JACKSONVILLE – The Mania is a small part of the deal.
The mustache? That, too, is but a sliver of Jaguars rookie quarterback Gardner Minshew II's story – though it's a fun enough sliver to inspire a town (and a teammate) to sport facial hair of their own, real and otherwise.
But this particular story isn't about "Minshew Mania" as much as it's about how the guy who inspired it manages a furor that could be overwhelming but for him seems somehow routine.
"You can't help but notice it, but that's what it is outside," Minshew said as the Jaguars (2-2) prepared to play the Carolina Panthers (2-2) at Bank of America Stadium in Charlotte, N.C., Sunday at 1 p.m.
"It's not in this building. It doesn't have anything to do with what we do out there. You try to keep it there, and not worry about it."
That's easier said than accomplished. But to hear teammates tell it, it's exactly what Minshew has done since taking over as the starter when Nick Foles sustained a broken clavicle in a Week 1 loss to Kansas City.
Minshew in four games has put up eye-catching numbers that defy his status as a sixth-round rookie quarterback. He has led the Jaguars to victories in the last two games, and is a thisclose two-point conversion run by running back Leonard Fournette against Houston in Week 2 from being 3-0 as a starter.
Those are the facts in the Minshew story, which is a seemingly constant presence locally, nationally and in the ever-pervasive Twitteverse. Beyond those facts is the phenomenon that has Minshew mustaches being seen everywhere in Jacksonville. Some fans are growing them. Others are donning fake mustaches.
Wide receiver D.J. Chark wore the latter variety while speaking to the media Wednesday, joking about his inability to match Minshew's bushy mustache and being more serious when asked about the rookie quarterback's ability to handle a spotlight as bright as any currently burning in the NFL.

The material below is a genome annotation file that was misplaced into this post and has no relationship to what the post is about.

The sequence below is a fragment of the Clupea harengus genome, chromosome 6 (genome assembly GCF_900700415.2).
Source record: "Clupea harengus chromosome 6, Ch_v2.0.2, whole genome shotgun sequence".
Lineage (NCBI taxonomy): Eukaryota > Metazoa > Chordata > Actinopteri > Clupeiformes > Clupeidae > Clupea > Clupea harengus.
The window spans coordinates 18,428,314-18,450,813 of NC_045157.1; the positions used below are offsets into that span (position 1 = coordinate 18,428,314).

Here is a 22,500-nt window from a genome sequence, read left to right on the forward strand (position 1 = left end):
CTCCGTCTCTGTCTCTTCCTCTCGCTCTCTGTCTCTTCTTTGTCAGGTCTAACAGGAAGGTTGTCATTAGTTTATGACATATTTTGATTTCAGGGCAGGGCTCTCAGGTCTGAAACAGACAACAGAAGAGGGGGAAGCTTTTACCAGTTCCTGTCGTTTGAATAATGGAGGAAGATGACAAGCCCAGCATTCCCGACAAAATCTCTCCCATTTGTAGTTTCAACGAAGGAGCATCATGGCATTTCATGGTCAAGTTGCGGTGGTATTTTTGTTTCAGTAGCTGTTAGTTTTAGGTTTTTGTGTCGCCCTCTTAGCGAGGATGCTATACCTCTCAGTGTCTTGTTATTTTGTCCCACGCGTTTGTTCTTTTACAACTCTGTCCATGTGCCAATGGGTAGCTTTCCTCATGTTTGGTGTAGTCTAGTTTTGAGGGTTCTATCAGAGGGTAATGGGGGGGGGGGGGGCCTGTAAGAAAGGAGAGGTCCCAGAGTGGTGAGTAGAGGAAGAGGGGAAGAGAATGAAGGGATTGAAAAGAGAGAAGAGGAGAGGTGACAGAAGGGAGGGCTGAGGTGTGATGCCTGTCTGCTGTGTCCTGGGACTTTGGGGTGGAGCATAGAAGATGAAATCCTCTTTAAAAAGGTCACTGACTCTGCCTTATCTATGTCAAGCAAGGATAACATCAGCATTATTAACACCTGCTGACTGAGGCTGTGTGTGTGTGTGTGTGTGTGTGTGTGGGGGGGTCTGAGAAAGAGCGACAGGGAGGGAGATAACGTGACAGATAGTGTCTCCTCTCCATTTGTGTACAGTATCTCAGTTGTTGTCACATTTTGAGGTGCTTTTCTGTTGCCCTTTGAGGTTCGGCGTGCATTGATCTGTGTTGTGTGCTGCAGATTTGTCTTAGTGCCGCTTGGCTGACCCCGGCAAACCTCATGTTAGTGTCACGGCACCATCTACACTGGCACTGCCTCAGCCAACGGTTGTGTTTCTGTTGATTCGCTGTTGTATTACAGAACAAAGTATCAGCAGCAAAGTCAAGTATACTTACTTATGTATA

"I'm impressed; he never seems to let all the hype get to him," Chark said. "He comes in and works every day. That's one reason why wearing a mustache and things like that are OK, because he doesn't let it get to him. He just likes to play football. You can't ask much more of him than that."
Such was the consensus in the Jaguars' locker room Wednesday – that while Minshew Mania may be viral, the player at its center seems remarkably unaffected, remarkably grounded and remarkably aware of where to keep his attention.
How much different is the kid now than he was in August? How much change from a player struggling to establish himself as a backup a month ago to a player who NFL Network Analyst Daniel Jeremiah on Wednesday ranked as the NFL's best rookie in September?
"No change whatsoever," Andrew Wingard said.
Wingard, a rookie free-agent safety for the Jaguars who also is Minshew's roommate, likes to talk about "sleeping in the trophy room" when referring to a player caught up in his own accomplishments. He used the analogy when discussing Minshew Wednesday.
"He's not sleeping in the trophy room, you know?" Wingard said. "He's remembering where he came from. He's staying nose to the grindstone and not letting the outside noise affect him and continuing in the grind. That's what's super cool to see and that's what's helping him a lot."
That Minshew continues to work isn't a surprise to teammates or anyone else around the Jaguars. Minshew's football intelligence, knowledge of offense and awareness were major reasons the Jaguars drafted him – and why he entered the season as Foles' backup despite an inconsistent preseason. They're traits he has continued to show.
"I always compare it to how I was as a rookie," fifth-year veteran tight end James O'Shaughnessy said. "I came in and even staying extra to do extra work was difficult for me just because I felt so overwhelmed. For him to come and not only play, but play such a significant role helping us win this early in his NFL career, is just astounding.
"He's got a big personality and everyone wants a piece of him, so that's another thing he'll have to handle. But I don't doubt he'll handle it amazingly just like he did everything else."
And while teammates are aware of the attention focused on the young quarterback, it's the preparation and approach that makes veterans believe the performance on the field can last – with or without the mania.
"He's having fun with it, and rolling with the punches, taking things as they come and working hard," veteran wide receiver Chris Conley said. "I think that's the best way you can really approach these things. I'm happy he's having success, but I'm also happy he's coming in every day and continuing to work and not letting it go to his head."